Improved Google Analytics Rank Tracking

I got to talking to Justin Cutroni (a really nice and smart guy) about the difficulties around tracking rank in Google Analytics. I showed him how I use rank indexes to better manage SEO efforts and over the course of a conversation (and a number of QA iterations) he figured out a way to deliver keyword rank the way I wanted in Google Analytics.

Keyword Rank Tracking In Google Analytics with Events

Using Events and the value attached to it, we’ve been able to create real keyword rank tracking in Google Analytics.

The Avg. Value is calculated by dividing the Event Value by Total Events. You could change this calculation once you do the export to be Event Value by Unique Events if you’re concerned about those users who might refresh the landing page and trigger another Event. I haven’t deployed this on a large site yet to know whether this is a real concern or not. Even if it is, you can always change it in the export.

Keyword Rank Tracking Data via Analytics Events

So you can just make Avg. Value a calculated field and then continue to tweak the exported data so that it’s in a pivot table friendly format. That means adding a date column, retaining the Event Action column but renaming it keyword, adding a Tag column, and retaining the Avg. Value column.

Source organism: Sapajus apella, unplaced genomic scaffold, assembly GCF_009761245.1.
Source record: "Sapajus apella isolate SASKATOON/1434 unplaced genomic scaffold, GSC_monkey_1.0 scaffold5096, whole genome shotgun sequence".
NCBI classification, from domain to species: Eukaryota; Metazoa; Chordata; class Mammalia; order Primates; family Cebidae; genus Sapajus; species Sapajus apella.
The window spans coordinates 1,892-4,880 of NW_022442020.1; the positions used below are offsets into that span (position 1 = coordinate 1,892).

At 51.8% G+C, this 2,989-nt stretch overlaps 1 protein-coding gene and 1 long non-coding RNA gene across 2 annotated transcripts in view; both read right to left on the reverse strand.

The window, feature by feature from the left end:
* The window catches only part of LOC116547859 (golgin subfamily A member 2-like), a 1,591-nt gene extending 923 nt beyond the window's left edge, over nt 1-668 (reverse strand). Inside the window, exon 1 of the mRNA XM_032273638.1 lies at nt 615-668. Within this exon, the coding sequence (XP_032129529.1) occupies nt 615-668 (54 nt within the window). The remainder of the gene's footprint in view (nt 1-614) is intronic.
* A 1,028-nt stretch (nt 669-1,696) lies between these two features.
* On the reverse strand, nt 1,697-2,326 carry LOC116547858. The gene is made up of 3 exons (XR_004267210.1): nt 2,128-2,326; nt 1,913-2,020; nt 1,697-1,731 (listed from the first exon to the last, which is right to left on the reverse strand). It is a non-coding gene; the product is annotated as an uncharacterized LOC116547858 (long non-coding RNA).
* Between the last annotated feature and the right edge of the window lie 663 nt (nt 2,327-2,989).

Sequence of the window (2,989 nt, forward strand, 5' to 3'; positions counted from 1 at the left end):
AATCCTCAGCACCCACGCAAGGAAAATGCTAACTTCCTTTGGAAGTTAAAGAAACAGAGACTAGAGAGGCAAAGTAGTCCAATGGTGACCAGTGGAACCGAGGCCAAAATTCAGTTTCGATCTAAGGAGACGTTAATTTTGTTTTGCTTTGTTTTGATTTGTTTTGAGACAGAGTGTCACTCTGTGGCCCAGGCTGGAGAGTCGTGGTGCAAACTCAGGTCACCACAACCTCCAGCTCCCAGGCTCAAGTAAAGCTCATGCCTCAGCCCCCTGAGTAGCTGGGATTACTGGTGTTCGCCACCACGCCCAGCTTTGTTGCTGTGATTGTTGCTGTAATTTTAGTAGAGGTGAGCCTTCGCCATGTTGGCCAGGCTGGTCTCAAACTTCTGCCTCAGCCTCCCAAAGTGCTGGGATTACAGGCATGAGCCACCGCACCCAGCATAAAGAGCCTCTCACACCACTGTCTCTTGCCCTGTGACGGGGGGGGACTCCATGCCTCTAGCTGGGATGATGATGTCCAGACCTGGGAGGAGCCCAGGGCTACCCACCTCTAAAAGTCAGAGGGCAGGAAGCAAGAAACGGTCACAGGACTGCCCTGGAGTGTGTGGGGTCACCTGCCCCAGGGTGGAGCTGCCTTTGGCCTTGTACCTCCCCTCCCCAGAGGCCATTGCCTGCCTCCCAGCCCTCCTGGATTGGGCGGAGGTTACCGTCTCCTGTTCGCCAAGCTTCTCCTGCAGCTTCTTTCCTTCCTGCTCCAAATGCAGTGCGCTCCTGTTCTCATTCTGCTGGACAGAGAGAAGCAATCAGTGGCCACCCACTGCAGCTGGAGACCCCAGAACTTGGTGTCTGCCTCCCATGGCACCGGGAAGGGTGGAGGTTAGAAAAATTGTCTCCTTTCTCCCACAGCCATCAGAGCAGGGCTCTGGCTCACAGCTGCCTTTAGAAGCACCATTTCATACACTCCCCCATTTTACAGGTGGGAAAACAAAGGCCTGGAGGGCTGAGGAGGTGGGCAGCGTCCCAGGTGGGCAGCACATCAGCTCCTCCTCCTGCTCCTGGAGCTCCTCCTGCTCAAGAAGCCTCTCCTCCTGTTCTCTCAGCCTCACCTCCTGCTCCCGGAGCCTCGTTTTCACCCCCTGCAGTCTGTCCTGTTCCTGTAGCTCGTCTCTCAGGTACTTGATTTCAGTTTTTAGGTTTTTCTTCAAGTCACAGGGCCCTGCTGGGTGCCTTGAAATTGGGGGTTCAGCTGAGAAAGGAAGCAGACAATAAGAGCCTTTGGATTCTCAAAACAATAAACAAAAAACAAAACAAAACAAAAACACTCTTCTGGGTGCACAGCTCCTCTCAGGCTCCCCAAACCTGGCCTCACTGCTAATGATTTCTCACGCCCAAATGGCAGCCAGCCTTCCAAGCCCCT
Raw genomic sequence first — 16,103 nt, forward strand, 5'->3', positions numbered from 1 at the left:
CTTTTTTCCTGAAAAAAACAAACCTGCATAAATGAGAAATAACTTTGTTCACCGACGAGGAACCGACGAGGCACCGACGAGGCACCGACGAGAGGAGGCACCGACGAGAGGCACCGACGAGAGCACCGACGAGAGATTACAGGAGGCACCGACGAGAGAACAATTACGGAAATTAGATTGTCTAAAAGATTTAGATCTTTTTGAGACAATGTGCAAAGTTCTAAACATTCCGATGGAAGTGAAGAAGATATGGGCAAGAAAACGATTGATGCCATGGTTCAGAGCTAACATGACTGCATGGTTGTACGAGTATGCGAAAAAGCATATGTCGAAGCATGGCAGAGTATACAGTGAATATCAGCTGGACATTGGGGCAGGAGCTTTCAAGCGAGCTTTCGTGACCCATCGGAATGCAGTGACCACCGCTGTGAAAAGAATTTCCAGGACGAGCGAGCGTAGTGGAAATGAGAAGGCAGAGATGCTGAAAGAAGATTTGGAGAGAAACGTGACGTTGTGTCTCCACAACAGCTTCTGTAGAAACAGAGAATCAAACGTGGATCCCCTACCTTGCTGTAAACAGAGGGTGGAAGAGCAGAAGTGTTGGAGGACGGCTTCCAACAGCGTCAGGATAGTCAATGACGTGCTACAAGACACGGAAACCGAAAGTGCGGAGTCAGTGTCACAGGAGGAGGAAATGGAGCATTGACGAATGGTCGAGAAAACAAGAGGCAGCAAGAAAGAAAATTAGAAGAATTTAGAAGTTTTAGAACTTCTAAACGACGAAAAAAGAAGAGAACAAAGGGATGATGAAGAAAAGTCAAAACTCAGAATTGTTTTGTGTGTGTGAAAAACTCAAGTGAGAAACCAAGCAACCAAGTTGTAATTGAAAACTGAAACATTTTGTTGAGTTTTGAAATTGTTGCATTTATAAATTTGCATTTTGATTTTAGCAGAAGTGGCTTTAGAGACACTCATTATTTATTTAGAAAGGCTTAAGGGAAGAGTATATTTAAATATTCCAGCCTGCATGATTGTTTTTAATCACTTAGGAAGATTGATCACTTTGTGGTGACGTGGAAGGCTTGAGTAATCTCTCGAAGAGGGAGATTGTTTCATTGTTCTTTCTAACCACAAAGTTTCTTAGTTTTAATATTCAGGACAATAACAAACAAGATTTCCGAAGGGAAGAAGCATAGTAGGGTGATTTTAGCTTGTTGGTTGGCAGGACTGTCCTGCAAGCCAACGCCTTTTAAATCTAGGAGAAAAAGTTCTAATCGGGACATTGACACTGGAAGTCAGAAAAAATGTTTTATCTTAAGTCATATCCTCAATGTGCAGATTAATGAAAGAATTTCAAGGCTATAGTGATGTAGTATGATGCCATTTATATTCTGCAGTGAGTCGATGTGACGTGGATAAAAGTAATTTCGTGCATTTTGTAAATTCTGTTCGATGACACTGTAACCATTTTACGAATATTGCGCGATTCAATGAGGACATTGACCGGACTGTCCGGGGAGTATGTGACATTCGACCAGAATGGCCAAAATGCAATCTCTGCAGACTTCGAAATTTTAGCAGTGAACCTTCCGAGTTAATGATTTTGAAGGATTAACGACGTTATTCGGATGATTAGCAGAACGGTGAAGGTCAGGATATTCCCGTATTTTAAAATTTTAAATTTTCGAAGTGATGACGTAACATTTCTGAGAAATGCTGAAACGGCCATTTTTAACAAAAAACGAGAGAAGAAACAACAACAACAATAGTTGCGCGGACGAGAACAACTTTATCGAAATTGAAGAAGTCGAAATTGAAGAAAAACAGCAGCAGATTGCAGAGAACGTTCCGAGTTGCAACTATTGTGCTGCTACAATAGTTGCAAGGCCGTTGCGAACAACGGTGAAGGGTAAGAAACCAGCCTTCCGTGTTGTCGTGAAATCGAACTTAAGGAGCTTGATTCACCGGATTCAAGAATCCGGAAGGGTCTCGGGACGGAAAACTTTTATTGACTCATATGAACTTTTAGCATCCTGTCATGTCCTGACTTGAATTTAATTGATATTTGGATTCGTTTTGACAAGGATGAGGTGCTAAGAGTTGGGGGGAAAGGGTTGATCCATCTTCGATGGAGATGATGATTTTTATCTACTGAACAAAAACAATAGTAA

You essentially want it to mimic the four column exports from other providers. I suppose you could keep a bunch of this stuff in there and not use it in the pivot table too. I just like it to be clean.

Event Based Rank Tracking Code

Start tracking rank this way on any Google Analytics enabled site by dropping the following code into your header.

Google Analytics Rank Tracking Code

To make it easier, the code can be found and copied at jsFiddle. Get it now!

Just like the old method of tracking rank in Google Analytics, this method relies on finding the cd parameter (which is the actual rank of that clicked result) in the referring URL. This time we’re using Event Tracking to record rank and putting it in a field which treats it as a value.

The code has also been written in a way to ensure it does not impact your bounce rate. So there’s no downside to implementation. You will find the data under the Content > Events section of Google Analytics.

Where To Find Average Rank in Google Analytics

Just click on Content, Top Events and then RankTracker and you’ll find keyword ranking data ready for your review.

Google Analytics Rank Indexes

I’ve been working at applying my index approach using this new Event based Google Analytics rank tracking data. The first thing you’ll need to do is create an advanced segment for each index. You do this by creating a regex of the keywords in that index.

Rank Index Regex Advanced Segement

Sometimes you might not get a click on a term that is ranked 20th and certainly not those that are ranked 50th. That’s a constraint of this method but you can still populate an entire list of keywords in that index by doing a simple VLOOKUP.

IFERROR(VLOOKUP(A1,'Export Event Data'!$A$1:$E$5000,5,FALSE),100)

The idea is to find the keyword in your export data and report the rank for that keyword. If the keyword isn’t found, return a value of 100 (or any value you choose). From there it’s just about configuring the data so you can create the pivot table and downstream reports.

Caveats